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All the Perl that's Practical to Extract and Report

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  • I commented above that the thing installed by default to run software which I know to be vulnerable. I was able to get the network interface up though I'm not exactly sure how. Bringing the interface up from the console rather than letting the rc.d scripts and the installer's work do it was part of it. So, now it's time to patch. MacOSX, Windows, and various Linux distros have little daemons that run that check the vendor site for critical patches and either install them automatically or nag you to agree to install them. Let's see how Sun does it.

    System is vulnerable; I know it's vulnerable; it doesn't seem to know that, however. No daemon is writing to any log that I can see giving me instructions. The man pages are beyond useless (actively depressing) as already discussed. So I head to sun.com, drill down to "products", then "software", then "operating systems" (I shit you not) wading through glorious banners of their deal with Microsoft (everyone seems to want to, no one survives... half the reason Sun is where they are today is they weren't falling all over themselves to deal with Microsoft when Microsoft announced NT and declared it would revolutionaize servers with its simple GUI interfaces and low price), and then off to the "solaris" area where I wade through a bunch more self-congradulating articles clogging up every page. There's a "support" tab that tries to sell me a subscript, then tries to sell a service plan, then (still scrolling down) tries to sell me developer expert assistance, then tries to sell me on "sun connection" which is reportedly "a Solaris life cycle management tool that allows customers to provision new systems, manager their updates and configuration changes, and eventually re-deploy systems for new purpose" -- thank God. I was afraid Sun was never going to write software to *allow* me to redeploy systems for new purposes. I've been sitting here like an asshole with 40 Sparc 5's 10's and 20's in the garage unable to repurpose them for lack of software. Oh, wait, the BSD dinks already did that for me. Right. Looking for software updates. I hate shrinkwrapped software for this. If I'd downloaded and installed Debian, it would be already ready already. Holy cow! Next item, about three screens down, under the heading of "Additional Programs & Reference Materials" is "Solaris 10 Patches" / "Access freely available Solaris 10 patches". By this point, looking at a subheading off a major heading a few pages down drilled half a dozen pages in, I'm really starting to get the feeling that Sun is far more interested in selling me stuff (namely service agreements, hardware, and bullshit) than helding anyone ever under any circumstances patch their system. Kudos to Microsoft for including a direct link to the patch utility from their homepage. At this rate, Sun is going to have to take lessons from Microsoft. I can't believe I'm writing this. Okay, so I click the tab, finally there. But wait. "SUNSOLVE LICENSE AGREEMENT". In order to even read about how to patch the system, I have to agree not to write any reviews of Solaris without permission. FUCK YOU, SUN! Too fucking late, for one. For another, FUCK YOU, SUN! Also, I have to agree not to ever save more than one copy for personal use only of documents in this section, and any software downloaded is licensed conditionally, not sold, so Sun can take their patches back at any time, without permission, if I do something like, say, write an unfavorable review about them. Suddenly I'm unsurprised Sun and Microsoft are signing deals. This sounds all too familiar. And after reading Solaris 10 marketing material on my way here, Sun wasted no time pillaging Linux for code, not that there's anything wrong with that, but now they have this super operating system with all this great GPL code in it and they're telling me that patches for it are licensed, not sold, and if the printer jams half way through printing a page and I clear it and it retries and 1.5 copies of a page come out, Sun will shut down my entire operation and make me wish I were never born -- "Sun may terminate this Agreement at any time, ... Upon termination, you must destroy all copies of Software and Information. That's in pretty stark contrast to Theo's "OpenBSD should be free for any purpose. You should be free to build a baby mulching machine with it if you choose". Suddenly the prospect of backporting security fixes to BSD/OS 4.1 sounds extremely compeling. So, for my next stunt, I'm going to open the firewall and put this pigfucker online and tell you how it goes. I'm expecting more Microsoft-wannabe results from that one. Stay tuned.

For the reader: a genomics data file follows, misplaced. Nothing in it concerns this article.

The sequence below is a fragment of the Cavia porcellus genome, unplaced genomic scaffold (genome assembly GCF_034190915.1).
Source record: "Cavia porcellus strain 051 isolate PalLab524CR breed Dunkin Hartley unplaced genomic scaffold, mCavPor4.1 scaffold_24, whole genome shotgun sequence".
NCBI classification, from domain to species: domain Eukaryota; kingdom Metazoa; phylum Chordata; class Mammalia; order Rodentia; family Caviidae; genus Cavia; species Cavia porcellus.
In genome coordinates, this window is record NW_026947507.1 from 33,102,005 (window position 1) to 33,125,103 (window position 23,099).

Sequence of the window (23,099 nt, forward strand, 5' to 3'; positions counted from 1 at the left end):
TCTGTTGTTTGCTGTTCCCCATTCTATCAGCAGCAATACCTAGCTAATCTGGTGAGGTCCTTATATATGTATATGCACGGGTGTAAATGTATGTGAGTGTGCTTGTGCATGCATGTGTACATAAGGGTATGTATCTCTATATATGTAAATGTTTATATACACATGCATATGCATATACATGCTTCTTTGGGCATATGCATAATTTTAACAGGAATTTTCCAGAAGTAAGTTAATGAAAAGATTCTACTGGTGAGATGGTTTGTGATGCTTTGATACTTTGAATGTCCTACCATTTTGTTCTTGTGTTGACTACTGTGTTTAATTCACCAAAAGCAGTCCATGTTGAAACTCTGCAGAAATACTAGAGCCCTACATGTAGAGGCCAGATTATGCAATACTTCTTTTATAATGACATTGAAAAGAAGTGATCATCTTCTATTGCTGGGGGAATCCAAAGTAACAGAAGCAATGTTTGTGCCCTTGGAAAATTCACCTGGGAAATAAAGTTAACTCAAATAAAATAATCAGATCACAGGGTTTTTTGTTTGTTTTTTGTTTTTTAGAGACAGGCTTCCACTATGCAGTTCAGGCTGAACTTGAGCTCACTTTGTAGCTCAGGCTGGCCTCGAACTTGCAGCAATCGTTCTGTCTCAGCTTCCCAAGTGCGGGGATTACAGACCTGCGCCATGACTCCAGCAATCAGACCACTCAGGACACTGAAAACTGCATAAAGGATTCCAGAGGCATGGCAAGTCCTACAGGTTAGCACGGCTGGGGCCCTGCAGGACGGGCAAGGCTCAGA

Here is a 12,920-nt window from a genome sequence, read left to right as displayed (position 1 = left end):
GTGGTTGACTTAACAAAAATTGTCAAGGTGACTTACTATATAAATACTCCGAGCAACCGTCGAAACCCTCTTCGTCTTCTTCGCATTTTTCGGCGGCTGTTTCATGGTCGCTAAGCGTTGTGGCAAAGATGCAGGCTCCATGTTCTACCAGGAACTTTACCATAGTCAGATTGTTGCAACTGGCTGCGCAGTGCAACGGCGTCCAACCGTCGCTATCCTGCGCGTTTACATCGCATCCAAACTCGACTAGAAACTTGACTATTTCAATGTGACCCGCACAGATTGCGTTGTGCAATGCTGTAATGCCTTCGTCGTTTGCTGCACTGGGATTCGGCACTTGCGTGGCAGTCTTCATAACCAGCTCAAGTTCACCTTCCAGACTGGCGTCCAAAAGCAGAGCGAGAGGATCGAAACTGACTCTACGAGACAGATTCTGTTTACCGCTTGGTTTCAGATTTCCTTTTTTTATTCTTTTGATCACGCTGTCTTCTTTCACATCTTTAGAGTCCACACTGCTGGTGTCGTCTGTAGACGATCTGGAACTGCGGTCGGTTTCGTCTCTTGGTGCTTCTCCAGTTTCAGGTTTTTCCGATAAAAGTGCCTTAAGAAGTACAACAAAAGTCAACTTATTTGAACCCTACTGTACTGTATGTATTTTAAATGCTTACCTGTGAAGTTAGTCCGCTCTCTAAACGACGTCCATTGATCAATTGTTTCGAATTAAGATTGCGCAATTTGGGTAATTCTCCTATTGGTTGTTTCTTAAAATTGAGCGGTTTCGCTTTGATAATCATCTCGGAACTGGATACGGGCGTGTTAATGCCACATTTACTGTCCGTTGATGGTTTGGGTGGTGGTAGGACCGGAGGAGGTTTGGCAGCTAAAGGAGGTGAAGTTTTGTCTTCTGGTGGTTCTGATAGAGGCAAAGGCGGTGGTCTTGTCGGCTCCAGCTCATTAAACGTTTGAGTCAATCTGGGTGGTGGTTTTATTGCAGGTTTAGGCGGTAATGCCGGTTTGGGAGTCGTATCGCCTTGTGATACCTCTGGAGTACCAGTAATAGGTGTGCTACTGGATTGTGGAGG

-scott